In the wake of the various privacy problems we have seen with Google and Facebook, both companies have been trying to find a way to get some good privacy publicity. One of the many things that people complain about is how much information sites track about you when you visit. Google has decided that it needs to help this process by allowing users to hide from Google Analytics tracking.

I use Google Analytics for my sites as many other people do. It is one of the few free options that also gives you good reporting capabilities, custom events and segmentation. What Google has done is provide a browser add-on for the user so that their visit is not tracked. This is all done in the name of user privacy. They have also included more settings for the site owner to anonymize the IP address of the user, but still provide geographic reporting. Google is also downplaying the effects this browser add-on will have in a nice quote from a ReadWriteWeb post:

According to Google spokesman Brian Richardson only 1 in 15 visitors to Google’s Ads Preferences Manager actually decides to opt out of Google’s personalized advertising program.

As a site owner, obviously I have a general problem with this idea, regardless of how much adoption Google thinks it might have. Analytics are the only way that site owners know what is occurring on their pages. The benefit of solutions like Google Analytics is that they provide a simple implementation and good reporting without the site owner needing to know much technology. The JavaScript tracking that they provide is also much simpler than the previous generation of analytics tools. Those tools would analyze the logs from your web server to determine user behavior. However, web server logs do not contain the type of information that allow the site owner to take action.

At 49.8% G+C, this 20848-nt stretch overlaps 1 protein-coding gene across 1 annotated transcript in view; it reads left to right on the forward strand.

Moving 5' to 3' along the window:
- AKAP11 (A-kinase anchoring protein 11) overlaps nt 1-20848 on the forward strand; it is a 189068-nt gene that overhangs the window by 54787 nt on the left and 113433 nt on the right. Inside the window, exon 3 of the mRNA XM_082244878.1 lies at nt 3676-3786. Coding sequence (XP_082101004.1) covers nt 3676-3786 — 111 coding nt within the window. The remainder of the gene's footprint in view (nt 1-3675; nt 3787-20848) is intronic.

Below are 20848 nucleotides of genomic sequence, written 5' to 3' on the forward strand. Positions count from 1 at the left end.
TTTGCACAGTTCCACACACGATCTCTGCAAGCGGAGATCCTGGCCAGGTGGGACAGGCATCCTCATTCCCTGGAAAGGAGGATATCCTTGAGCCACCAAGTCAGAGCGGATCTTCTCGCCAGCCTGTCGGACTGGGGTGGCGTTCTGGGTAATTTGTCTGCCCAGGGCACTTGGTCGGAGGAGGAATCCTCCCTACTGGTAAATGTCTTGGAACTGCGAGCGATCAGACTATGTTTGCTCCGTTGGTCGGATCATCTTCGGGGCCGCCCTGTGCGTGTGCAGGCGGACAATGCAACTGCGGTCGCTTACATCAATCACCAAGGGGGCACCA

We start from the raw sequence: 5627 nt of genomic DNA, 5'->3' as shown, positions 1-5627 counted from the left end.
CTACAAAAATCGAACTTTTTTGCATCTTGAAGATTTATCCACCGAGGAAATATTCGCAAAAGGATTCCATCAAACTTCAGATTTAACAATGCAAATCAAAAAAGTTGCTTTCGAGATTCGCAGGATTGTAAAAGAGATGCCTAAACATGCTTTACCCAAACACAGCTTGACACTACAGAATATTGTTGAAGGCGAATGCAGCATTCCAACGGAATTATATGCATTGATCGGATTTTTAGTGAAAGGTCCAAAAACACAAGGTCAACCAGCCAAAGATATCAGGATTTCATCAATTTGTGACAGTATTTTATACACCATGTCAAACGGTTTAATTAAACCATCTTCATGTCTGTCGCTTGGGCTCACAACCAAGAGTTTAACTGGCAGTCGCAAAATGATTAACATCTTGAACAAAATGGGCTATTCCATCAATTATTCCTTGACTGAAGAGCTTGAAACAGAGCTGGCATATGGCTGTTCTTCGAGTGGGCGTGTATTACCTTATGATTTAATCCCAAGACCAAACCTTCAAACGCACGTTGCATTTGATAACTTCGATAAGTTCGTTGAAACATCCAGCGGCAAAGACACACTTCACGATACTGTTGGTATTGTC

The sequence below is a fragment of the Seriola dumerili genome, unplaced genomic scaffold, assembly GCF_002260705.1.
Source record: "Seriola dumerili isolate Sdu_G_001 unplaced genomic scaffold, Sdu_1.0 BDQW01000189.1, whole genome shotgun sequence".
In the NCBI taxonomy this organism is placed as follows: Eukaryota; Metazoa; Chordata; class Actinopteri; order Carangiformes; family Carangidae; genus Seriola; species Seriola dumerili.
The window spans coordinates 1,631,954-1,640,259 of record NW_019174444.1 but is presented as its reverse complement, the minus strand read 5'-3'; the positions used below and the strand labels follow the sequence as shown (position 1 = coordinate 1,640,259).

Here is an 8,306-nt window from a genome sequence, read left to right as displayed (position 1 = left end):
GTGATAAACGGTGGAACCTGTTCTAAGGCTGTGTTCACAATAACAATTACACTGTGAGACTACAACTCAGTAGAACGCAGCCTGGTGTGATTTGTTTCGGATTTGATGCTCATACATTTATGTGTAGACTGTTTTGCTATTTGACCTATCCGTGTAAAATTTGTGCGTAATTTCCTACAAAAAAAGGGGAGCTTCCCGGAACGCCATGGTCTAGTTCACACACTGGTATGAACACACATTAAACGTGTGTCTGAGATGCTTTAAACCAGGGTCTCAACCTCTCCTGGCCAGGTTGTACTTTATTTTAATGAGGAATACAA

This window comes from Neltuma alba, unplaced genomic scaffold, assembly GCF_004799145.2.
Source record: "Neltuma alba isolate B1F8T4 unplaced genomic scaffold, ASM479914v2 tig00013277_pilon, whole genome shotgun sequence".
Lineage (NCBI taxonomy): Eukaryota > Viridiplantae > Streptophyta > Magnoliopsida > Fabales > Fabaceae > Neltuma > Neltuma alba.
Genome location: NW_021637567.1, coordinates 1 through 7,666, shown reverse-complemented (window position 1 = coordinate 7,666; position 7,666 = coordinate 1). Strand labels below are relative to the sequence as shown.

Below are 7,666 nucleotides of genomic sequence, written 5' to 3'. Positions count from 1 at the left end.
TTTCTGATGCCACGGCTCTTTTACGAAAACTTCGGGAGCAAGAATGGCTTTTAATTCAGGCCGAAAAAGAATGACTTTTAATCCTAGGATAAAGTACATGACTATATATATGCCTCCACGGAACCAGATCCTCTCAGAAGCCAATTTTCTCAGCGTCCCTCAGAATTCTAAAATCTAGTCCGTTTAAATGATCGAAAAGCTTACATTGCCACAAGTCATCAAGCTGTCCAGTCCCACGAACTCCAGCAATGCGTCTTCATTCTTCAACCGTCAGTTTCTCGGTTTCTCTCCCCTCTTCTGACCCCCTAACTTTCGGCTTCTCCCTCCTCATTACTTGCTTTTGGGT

The amount of work required to create a useful analytics tracking tool is large. Most site owners cannot afford those types of projects. This can really affect how site owners can improve their sites. If there were a significant number of people hiding from analytics tracking tools, many of your favorite features may not exist. Product recommendations on ecommerce sites rely heavily on analytics tracking. Ease of use improvements are typically driven by analytics tracking. All of those cool visualizations on how people use your site, like heat maps or knowing that peoples eyes move in the form of an F, all rely on analytics tracking. In the end, site owners will always find a way to track their users.

Why would Google make this choice? Was this just an offering to the privacy zealots? Will Google Analytics tracking adoption be harmed by this type of move? Will site owners be looking for other solutions? I know I am planning to review any free analytics solutions that are available. If you are an analytics tool provider, please leave your information in the comments. Maybe this move by Google was good for your business.

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